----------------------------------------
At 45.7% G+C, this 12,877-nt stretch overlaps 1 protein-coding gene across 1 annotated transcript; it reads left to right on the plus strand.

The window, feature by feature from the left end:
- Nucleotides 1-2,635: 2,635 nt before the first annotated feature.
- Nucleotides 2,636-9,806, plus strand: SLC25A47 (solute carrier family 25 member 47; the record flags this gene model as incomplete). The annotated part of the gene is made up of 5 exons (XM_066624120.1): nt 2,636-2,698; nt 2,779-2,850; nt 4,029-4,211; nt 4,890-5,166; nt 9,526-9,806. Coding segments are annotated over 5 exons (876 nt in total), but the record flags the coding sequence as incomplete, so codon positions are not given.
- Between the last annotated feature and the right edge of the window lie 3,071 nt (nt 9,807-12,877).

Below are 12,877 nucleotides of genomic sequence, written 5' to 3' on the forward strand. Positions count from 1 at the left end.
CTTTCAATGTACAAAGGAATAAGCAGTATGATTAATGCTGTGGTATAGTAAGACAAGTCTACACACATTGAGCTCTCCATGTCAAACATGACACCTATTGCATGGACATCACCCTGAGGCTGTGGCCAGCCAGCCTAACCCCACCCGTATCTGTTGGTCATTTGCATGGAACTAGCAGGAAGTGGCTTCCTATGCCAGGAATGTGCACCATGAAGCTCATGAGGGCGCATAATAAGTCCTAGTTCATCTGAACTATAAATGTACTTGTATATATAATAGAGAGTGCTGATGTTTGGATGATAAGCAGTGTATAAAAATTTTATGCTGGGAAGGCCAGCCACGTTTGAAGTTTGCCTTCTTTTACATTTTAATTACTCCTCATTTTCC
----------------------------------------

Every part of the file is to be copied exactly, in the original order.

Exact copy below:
At 45.7% G+C, this 12,877-nt stretch overlaps 1 protein-coding gene across 1 annotated transcript; it reads left to right on the plus strand.

The window, feature by feature from the left end:
- Nucleotides 1-2,635: 2,635 nt before the first annotated feature.
- Nucleotides 2,636-9,806, plus strand: SLC25A47 (solute carrier family 25 member 47; the record flags this gene model as incomplete). The annotated part of the gene is made up of 5 exons (XM_066624120.1): nt 2,636-2,698; nt 2,779-2,850; nt 4,029-4,211; nt 4,890-5,166; nt 9,526-9,806. Coding segments are annotated over 5 exons (876 nt in total), but the record flags the coding sequence as incomplete, so codon positions are not given.
- Between the last annotated feature and the right edge of the window lie 3,071 nt (nt 9,807-12,877).

Below are 12,877 nucleotides of genomic sequence, written 5' to 3' on the forward strand. Positions count from 1 at the left end.
CTTTCAATGTACAAAGGAATAAGCAGTATGATTAATGCTGTGGTATAGTAAGACAAGTCTACACACATTGAGCTCTCCATGTCAAACATGACACCTATTGCATGGACATCACCCTGAGGCTGTGGCCAGCCAGCCTAACCCCACCCGTATCTGTTGGTCATTTGCATGGAACTAGCAGGAAGTGGCTTCCTATGCCAGGAATGTGCACCATGAAGCTCATGAGGGCGCATAATAAGTCCTAGTTCATCTGAACTATAAATGTACTTGTATATATAATAGAGAGTGCTGATGTTTGGATGATAAGCAGTGTATAAAAATTTTATGCTGGGAAGGCCAGCCACGTTTGAAGTTTGCCTTCTTTTACATTTTAATTACTCCTCATTTTCC